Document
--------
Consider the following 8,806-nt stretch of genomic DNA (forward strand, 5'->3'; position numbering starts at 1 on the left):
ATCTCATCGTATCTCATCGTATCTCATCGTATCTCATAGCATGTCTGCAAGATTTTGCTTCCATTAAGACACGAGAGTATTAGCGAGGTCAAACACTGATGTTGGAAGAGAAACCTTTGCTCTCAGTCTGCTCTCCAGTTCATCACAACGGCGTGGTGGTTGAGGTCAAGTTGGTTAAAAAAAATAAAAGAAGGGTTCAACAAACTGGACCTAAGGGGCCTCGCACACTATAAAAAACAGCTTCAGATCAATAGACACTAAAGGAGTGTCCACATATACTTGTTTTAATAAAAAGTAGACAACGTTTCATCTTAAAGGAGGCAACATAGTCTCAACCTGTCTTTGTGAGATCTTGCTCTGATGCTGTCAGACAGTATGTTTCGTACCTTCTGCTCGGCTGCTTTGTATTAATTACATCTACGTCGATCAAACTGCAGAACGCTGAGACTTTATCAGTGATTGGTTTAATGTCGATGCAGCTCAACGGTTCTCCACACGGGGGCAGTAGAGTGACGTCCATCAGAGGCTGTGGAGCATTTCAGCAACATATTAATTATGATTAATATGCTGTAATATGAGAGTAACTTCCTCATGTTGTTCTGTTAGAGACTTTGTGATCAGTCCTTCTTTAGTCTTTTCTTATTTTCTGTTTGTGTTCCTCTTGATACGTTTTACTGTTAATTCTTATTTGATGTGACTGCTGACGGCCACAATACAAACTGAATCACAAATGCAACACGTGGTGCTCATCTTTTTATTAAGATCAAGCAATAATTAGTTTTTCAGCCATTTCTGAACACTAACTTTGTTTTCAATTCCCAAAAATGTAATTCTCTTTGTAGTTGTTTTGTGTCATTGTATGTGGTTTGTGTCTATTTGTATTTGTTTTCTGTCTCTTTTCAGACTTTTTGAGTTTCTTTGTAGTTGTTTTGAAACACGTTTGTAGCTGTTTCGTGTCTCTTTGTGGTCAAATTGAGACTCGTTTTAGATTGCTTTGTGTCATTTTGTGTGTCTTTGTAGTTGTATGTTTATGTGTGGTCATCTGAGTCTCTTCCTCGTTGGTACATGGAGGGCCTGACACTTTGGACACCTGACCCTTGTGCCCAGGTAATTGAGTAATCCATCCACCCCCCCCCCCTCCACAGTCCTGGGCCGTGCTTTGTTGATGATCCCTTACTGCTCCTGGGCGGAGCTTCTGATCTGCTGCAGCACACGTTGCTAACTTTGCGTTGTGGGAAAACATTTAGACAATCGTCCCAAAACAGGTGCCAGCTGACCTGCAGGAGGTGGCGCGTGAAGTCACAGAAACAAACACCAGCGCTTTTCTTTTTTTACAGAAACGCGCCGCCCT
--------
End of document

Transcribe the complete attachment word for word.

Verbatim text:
Consider the following 8,806-nt stretch of genomic DNA (forward strand, 5'->3'; position numbering starts at 1 on the left):
ATCTCATCGTATCTCATCGTATCTCATCGTATCTCATAGCATGTCTGCAAGATTTTGCTTCCATTAAGACACGAGAGTATTAGCGAGGTCAAACACTGATGTTGGAAGAGAAACCTTTGCTCTCAGTCTGCTCTCCAGTTCATCACAACGGCGTGGTGGTTGAGGTCAAGTTGGTTAAAAAAAATAAAAGAAGGGTTCAACAAACTGGACCTAAGGGGCCTCGCACACTATAAAAAACAGCTTCAGATCAATAGACACTAAAGGAGTGTCCACATATACTTGTTTTAATAAAAAGTAGACAACGTTTCATCTTAAAGGAGGCAACATAGTCTCAACCTGTCTTTGTGAGATCTTGCTCTGATGCTGTCAGACAGTATGTTTCGTACCTTCTGCTCGGCTGCTTTGTATTAATTACATCTACGTCGATCAAACTGCAGAACGCTGAGACTTTATCAGTGATTGGTTTAATGTCGATGCAGCTCAACGGTTCTCCACACGGGGGCAGTAGAGTGACGTCCATCAGAGGCTGTGGAGCATTTCAGCAACATATTAATTATGATTAATATGCTGTAATATGAGAGTAACTTCCTCATGTTGTTCTGTTAGAGACTTTGTGATCAGTCCTTCTTTAGTCTTTTCTTATTTTCTGTTTGTGTTCCTCTTGATACGTTTTACTGTTAATTCTTATTTGATGTGACTGCTGACGGCCACAATACAAACTGAATCACAAATGCAACACGTGGTGCTCATCTTTTTATTAAGATCAAGCAATAATTAGTTTTTCAGCCATTTCTGAACACTAACTTTGTTTTCAATTCCCAAAAATGTAATTCTCTTTGTAGTTGTTTTGTGTCATTGTATGTGGTTTGTGTCTATTTGTATTTGTTTTCTGTCTCTTTTCAGACTTTTTGAGTTTCTTTGTAGTTGTTTTGAAACACGTTTGTAGCTGTTTCGTGTCTCTTTGTGGTCAAATTGAGACTCGTTTTAGATTGCTTTGTGTCATTTTGTGTGTCTTTGTAGTTGTATGTTTATGTGTGGTCATCTGAGTCTCTTCCTCGTTGGTACATGGAGGGCCTGACACTTTGGACACCTGACCCTTGTGCCCAGGTAATTGAGTAATCCATCCACCCCCCCCCCCTCCACAGTCCTGGGCCGTGCTTTGTTGATGATCCCTTACTGCTCCTGGGCGGAGCTTCTGATCTGCTGCAGCACACGTTGCTAACTTTGCGTTGTGGGAAAACATTTAGACAATCGTCCCAAAACAGGTGCCAGCTGACCTGCAGGAGGTGGCGCGTGAAGTCACAGAAACAAACACCAGCGCTTTTCTTTTTTTACAGAAACGCGCCGCCCT